The Progression In Macbeth

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A noble man turned king, doesn’t sound exactly correct, but it is possible. In the play Macbeth written by William Shakespeare that’s exactly what happened. Within the play it starts with Macbeth in a war and he just murdered a main rebel Scotland was fighting against as the play progresses his rank continues up and he does become king. There are multiple speeches in the play that shows how Macbeth really feels about the progression. Once we get to the climax in Macbeth in Act III his perspective changes to nearly the opposite of how it began. The speeches that were chosen is when Macbeth first meets the witches on the battlefield in Act I and when he meets up with the witches again in Act III. In Macbeth’s first speech in Act I, right…show more content…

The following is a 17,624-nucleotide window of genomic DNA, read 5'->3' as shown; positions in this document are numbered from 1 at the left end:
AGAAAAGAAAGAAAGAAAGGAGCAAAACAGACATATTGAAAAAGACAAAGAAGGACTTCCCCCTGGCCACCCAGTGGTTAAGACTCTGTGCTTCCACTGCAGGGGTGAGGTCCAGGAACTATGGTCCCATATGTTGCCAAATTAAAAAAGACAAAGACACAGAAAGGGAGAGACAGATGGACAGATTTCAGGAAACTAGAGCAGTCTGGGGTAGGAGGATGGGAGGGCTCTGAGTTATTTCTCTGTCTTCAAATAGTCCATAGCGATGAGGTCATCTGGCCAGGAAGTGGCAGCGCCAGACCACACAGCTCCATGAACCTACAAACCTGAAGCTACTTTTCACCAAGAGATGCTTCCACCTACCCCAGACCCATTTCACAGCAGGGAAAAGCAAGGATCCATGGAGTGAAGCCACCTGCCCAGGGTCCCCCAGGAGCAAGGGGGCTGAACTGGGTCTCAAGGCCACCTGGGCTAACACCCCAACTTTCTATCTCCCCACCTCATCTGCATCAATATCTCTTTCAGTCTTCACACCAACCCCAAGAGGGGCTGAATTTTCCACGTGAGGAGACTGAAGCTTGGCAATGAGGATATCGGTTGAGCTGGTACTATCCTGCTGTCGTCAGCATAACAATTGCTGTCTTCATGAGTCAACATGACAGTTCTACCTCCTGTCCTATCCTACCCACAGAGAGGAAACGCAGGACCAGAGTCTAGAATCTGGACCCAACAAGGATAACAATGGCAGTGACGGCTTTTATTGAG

Firstly, he is concerned for what will come in the future not what’s in the present. “Presents fears are less than horrible imaginings;”(136-137) meaning the present dangers of the end of the war are less terrifying than what he is picturing in his head. Then he continues with the thoughts of murdering for the crown and how he would love to do it, but it’s so unlike him to think of murdering the king to gain power makes him unrecognizable to himself. “My thought, whose murder yet is but fantastical, shakes so my single state of man that function is smothered in surmise, and nothing is what is not.’ (138-141). No matter how much he wants the crown he would not kill for it and Macbeth is trying to coerce himself out of the thoughts of murder by saying at the end how he wants what isn’t yet real. He’s not king yet so he can only want it. However, he will probably not gain the title of the king of Scotland. He ends with hoping fate will take him to the king instead of him taking it in his own hands. “If chance will have me king, why chance may crown me, without my stir.” (143-144), he’s hoping he won’t have to do anything to gain the crown and that it will just naturally fall so he wouldn’t have to assassinate the king for it. Macbeth is trying to not have any association with the murderous thoughts in his

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